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What is Lisp and Scheme

Lisp cycle

Lisp is the second-oldest programming language (after Fortran) that is still in use. Lisp is an acronym for LISt Processing. It was invented by John McCarthy in 1958 at MIT. The main feature of Lisp is its lack of syntax. The idea for Lisp language came from mathematics, to be exact Lambda Calculus defined by Alonzo Church, which was invented or discovered to prove that the halting problem is unsolvable.

The most distinguishing things about lisp is a notion that code and data are represented using the same data structures, in lisp they are lists. This is a very important characteristic, and it's called Homoiconicity.


In Lisp, everything is written as S-Expression, which is a list wrapped in parentheses with space between elements.

(+ 1 2 3)

This is basic lisp expression. The difference between Scheme and other programming languages that often write the same expression as:

1 + 2 + 3

Is that in Lisp there are no operators. The above expression is just procedure application (function call).

NOTE: We will use procedure and function interchangeably in this tutorial.

Plus is not an operator, only a symbol that point into an addition procedure that is executed. So in fact in other programming languages this should be written as:

+(1, 2, 3)

This is obviously invalid syntax (in most languages).

Nesting expressions

The S-Expressions can be nested:

(+ (* 3 (/ 1 2)) (+ 1 2))

But you can't add parentheses randomly to wrap expressions, like in other languages. Parentheses are always procedure application (or special form that will be described later).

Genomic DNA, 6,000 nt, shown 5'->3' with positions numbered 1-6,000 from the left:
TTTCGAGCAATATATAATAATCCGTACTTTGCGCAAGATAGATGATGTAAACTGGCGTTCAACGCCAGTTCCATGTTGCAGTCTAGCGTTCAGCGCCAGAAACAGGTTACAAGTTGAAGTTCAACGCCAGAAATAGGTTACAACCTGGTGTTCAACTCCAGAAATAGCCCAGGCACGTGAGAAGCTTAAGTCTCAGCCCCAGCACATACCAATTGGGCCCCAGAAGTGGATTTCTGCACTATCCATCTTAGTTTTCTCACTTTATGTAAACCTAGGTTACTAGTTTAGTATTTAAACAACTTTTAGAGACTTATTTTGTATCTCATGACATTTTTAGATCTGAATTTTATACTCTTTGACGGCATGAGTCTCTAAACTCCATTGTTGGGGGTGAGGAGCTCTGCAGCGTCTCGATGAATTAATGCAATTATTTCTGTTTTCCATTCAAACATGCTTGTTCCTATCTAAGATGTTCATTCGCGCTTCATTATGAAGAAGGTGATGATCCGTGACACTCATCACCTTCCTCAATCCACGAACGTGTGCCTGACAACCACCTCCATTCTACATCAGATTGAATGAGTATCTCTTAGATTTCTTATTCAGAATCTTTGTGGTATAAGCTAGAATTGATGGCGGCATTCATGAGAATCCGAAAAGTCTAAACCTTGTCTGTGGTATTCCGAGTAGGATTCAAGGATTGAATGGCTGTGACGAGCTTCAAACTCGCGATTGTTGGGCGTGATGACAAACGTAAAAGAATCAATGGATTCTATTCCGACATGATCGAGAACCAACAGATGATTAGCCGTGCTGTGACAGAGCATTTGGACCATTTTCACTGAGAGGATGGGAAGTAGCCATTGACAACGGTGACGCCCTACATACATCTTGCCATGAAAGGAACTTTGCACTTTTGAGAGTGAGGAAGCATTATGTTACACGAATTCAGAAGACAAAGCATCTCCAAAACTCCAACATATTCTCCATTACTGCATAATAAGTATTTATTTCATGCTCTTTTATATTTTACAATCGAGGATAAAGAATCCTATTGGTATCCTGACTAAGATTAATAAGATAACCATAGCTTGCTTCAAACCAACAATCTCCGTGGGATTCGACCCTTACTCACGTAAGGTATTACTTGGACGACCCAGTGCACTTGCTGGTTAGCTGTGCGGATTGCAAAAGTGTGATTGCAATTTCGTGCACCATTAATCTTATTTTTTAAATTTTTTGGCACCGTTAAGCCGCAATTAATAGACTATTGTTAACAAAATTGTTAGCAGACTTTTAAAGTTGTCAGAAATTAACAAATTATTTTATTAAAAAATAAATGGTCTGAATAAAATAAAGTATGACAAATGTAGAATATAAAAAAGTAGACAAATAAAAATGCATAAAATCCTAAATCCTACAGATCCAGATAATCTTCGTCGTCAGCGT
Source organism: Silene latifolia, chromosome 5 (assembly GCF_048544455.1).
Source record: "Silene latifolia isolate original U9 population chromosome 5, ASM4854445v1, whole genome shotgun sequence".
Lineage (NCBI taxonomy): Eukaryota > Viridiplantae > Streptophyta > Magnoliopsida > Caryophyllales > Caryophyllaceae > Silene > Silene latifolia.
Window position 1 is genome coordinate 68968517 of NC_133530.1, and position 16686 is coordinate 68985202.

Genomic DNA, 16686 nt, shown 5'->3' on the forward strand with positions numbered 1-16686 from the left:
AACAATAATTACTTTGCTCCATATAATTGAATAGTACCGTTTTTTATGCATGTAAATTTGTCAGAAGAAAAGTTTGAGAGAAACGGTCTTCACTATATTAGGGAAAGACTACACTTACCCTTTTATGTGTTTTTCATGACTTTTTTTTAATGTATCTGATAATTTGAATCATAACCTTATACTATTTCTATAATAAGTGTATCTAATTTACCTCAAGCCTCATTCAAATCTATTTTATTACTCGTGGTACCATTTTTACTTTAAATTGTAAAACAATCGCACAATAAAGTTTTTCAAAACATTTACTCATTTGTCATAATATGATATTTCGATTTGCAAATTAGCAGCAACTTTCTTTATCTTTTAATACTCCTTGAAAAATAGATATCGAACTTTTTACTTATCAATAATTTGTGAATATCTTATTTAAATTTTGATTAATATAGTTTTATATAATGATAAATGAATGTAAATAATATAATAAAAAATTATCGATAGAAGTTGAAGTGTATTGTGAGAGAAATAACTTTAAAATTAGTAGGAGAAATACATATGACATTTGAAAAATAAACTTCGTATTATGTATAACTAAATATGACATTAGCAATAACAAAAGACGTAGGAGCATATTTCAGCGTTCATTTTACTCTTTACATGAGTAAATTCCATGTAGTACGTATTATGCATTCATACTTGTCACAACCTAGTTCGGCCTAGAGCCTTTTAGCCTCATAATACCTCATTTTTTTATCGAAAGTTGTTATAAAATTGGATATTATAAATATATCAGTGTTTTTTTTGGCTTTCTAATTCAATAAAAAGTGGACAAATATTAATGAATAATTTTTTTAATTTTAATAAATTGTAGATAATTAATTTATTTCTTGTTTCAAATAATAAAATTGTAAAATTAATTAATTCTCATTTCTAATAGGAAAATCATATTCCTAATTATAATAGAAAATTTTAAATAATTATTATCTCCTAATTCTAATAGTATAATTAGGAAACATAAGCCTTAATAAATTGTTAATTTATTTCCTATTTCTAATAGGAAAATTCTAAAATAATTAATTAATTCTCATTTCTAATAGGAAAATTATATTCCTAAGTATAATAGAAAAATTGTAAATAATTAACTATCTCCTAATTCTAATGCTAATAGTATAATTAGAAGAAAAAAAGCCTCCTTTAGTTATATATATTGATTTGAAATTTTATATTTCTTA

S-Expression is the most efficient way to write function application, and you can form with it any nested trees.

What is Scheme

So now what is Scheme. Scheme is a dialect of Lisp, there are other well known dialects of Lisp, like Common Lisp, Racket, Clojure. They all have one in common, they all use S-Expressions for syntax (or lack of).

Scheme was designed by Guy L. Steele and Gerald Jay Sussman in a 1970s. They were playing with an idea called the actor model and trying to understand it by creating a simple implementation. That implementation later led to Scheme programming languages.


REPL or Read-Eval-Print Loop, is a way to interact with interpreter in an interactive way. Most modern interpreted programming languages that some kind of REPL, but it was first introduced in 1964 by L. Peter Deutsch and Edmund Berkele for Lisp implementation on PDP-1.

To run REPL you often need to run scheme or lisp executable. It's often called from the terminal interface. When the scheme or lisp system runs you will get a prompt that may look like this:


And you can type your scheme code and press enter to execute it (it's often called evaluation of the expression).

NOTE: you can run LIPS bookmarklet while reading this tutorial. But note that it doesn't yet support continuations and TCO (Tail Call Optimization).


Scheme is standardized in form of RnRS documents. Revisedn Report on the Algorithmic Language Scheme. Where power indicate how many times it was revisited. Power of 2 means Revisited Revisited.

The latest standard is R7RS Small, and there is version large in the making.

Scheme Implementations

You can find different implementations of the programming language that re more or less compatible with specification.

Example implementations:

The official website for Scheme programming language is, which contains more up to date list of Scheme implementations.

SRFI Documents

SRFI stands for Scheme Requests for Implementations. And are official documents that add new features to the languages. Some of the SRFI may land in new version of RnRS specification. The website for SRFI documents is located at